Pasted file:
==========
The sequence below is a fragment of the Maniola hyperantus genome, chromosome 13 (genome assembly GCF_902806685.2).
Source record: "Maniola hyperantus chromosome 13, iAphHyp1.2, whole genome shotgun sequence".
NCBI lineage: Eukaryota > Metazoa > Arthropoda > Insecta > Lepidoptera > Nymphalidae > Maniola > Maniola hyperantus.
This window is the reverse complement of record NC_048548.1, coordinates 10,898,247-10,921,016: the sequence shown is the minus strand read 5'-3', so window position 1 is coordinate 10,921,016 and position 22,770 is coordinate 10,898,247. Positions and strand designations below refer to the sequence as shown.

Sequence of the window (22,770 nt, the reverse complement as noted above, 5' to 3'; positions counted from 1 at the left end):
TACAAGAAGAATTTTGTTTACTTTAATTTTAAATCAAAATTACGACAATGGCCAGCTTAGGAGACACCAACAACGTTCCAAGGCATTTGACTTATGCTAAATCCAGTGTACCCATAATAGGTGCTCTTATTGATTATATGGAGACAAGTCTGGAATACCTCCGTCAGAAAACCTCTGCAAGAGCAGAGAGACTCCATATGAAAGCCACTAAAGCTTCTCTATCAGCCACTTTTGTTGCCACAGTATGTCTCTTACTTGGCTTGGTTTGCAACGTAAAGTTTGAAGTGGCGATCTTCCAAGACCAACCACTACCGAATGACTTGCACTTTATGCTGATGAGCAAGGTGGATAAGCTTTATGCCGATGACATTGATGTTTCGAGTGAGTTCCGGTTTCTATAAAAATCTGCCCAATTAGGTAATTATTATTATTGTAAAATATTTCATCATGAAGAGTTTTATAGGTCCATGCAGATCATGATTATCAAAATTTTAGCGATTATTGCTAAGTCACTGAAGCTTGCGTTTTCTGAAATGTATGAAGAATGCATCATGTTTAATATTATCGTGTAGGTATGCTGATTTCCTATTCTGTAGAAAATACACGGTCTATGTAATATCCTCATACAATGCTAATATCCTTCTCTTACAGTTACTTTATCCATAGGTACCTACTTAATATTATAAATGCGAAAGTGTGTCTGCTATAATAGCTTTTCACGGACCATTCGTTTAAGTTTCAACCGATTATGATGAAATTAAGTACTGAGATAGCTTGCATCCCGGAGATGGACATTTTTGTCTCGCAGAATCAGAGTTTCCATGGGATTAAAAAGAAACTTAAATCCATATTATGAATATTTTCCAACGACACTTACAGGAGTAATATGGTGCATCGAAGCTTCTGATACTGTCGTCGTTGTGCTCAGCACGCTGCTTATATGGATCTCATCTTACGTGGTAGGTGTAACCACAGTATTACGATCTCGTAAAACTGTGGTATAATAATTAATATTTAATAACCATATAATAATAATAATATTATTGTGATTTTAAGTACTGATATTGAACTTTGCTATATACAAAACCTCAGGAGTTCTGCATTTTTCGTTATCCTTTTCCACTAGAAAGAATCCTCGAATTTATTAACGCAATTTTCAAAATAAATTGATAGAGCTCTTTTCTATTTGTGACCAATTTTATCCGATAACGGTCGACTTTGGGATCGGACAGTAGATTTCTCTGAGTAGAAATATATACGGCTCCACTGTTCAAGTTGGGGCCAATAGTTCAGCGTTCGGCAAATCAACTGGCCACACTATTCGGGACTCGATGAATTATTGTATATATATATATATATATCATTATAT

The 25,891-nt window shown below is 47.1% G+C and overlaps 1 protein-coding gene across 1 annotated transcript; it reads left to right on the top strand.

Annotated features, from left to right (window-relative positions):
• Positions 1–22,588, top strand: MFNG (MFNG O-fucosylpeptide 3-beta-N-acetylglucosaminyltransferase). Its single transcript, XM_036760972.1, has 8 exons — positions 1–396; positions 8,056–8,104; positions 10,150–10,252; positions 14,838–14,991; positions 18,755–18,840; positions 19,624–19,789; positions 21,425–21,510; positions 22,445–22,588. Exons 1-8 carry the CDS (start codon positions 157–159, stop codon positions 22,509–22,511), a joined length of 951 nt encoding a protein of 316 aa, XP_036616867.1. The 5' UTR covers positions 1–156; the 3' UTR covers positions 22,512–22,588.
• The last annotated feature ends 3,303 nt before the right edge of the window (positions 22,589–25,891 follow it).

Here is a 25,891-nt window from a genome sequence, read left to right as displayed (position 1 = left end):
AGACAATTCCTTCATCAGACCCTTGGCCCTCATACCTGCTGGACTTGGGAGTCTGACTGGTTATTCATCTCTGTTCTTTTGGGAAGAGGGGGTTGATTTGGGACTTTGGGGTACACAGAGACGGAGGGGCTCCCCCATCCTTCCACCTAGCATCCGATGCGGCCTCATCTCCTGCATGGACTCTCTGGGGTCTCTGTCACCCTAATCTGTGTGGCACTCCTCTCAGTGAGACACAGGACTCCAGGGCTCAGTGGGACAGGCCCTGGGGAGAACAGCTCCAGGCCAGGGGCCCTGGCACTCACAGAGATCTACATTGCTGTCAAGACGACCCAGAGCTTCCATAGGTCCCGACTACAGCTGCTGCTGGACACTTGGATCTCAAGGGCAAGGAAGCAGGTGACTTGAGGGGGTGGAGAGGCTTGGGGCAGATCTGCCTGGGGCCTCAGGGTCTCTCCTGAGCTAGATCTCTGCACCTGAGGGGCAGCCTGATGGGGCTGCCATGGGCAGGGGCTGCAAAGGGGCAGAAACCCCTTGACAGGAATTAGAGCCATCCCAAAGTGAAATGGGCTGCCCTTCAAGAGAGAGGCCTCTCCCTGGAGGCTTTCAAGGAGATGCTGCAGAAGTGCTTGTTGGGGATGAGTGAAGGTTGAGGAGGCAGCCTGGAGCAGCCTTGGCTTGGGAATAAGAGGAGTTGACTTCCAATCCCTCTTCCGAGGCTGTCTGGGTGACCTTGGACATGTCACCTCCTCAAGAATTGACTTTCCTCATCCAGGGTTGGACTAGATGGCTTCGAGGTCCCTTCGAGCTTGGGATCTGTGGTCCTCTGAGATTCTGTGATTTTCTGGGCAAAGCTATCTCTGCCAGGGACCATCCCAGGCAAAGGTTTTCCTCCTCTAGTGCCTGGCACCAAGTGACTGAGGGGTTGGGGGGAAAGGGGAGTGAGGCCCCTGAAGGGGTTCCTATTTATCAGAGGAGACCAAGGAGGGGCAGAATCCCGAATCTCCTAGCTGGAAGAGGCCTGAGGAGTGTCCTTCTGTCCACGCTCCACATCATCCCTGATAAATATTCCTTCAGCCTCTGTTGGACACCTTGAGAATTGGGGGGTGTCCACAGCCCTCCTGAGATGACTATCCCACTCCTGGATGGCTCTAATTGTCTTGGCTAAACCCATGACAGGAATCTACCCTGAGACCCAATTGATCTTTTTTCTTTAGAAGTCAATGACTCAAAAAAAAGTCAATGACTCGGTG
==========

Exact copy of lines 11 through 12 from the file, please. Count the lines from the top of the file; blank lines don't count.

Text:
Here is a 25,891-nt window from a genome sequence, read left to right as displayed (position 1 = left end):
AGACAATTCCTTCATCAGACCCTTGGCCCTCATACCTGCTGGACTTGGGAGTCTGACTGGTTATTCATCTCTGTTCTTTTGGGAAGAGGGGGTTGATTTGGGACTTTGGGGTACACAGAGACGGAGGGGCTCCCCCATCCTTCCACCTAGCATCCGATGCGGCCTCATCTCCTGCATGGACTCTCTGGGGTCTCTGTCACCCTAATCTGTGTGGCACTCCTCTCAGTGAGACACAGGACTCCAGGGCTCAGTGGGACAGGCCCTGGGGAGAACAGCTCCAGGCCAGGGGCCCTGGCACTCACAGAGATCTACATTGCTGTCAAGACGACCCAGAGCTTCCATAGGTCCCGACTACAGCTGCTGCTGGACACTTGGATCTCAAGGGCAAGGAAGCAGGTGACTTGAGGGGGTGGAGAGGCTTGGGGCAGATCTGCCTGGGGCCTCAGGGTCTCTCCTGAGCTAGATCTCTGCACCTGAGGGGCAGCCTGATGGGGCTGCCATGGGCAGGGGCTGCAAAGGGGCAGAAACCCCTTGACAGGAATTAGAGCCATCCCAAAGTGAAATGGGCTGCCCTTCAAGAGAGAGGCCTCTCCCTGGAGGCTTTCAAGGAGATGCTGCAGAAGTGCTTGTTGGGGATGAGTGAAGGTTGAGGAGGCAGCCTGGAGCAGCCTTGGCTTGGGAATAAGAGGAGTTGACTTCCAATCCCTCTTCCGAGGCTGTCTGGGTGACCTTGGACATGTCACCTCCTCAAGAATTGACTTTCCTCATCCAGGGTTGGACTAGATGGCTTCGAGGTCCCTTCGAGCTTGGGATCTGTGGTCCTCTGAGATTCTGTGATTTTCTGGGCAAAGCTATCTCTGCCAGGGACCATCCCAGGCAAAGGTTTTCCTCCTCTAGTGCCTGGCACCAAGTGACTGAGGGGTTGGGGGGAAAGGGGAGTGAGGCCCCTGAAGGGGTTCCTATTTATCAGAGGAGACCAAGGAGGGGCAGAATCCCGAATCTCCTAGCTGGAAGAGGCCTGAGGAGTGTCCTTCTGTCCACGCTCCACATCATCCCTGATAAATATTCCTTCAGCCTCTGTTGGACACCTTGAGAATTGGGGGGTGTCCACAGCCCTCCTGAGATGACTATCCCACTCCTGGATGGCTCTAATTGTCTTGGCTAAACCCATGACAGGAATCTACCCTGAGACCCAATTGATCTTTTTTCTTTAGAAGTCAATGACTCAAAAAAAAGTCAATGACTCGGTG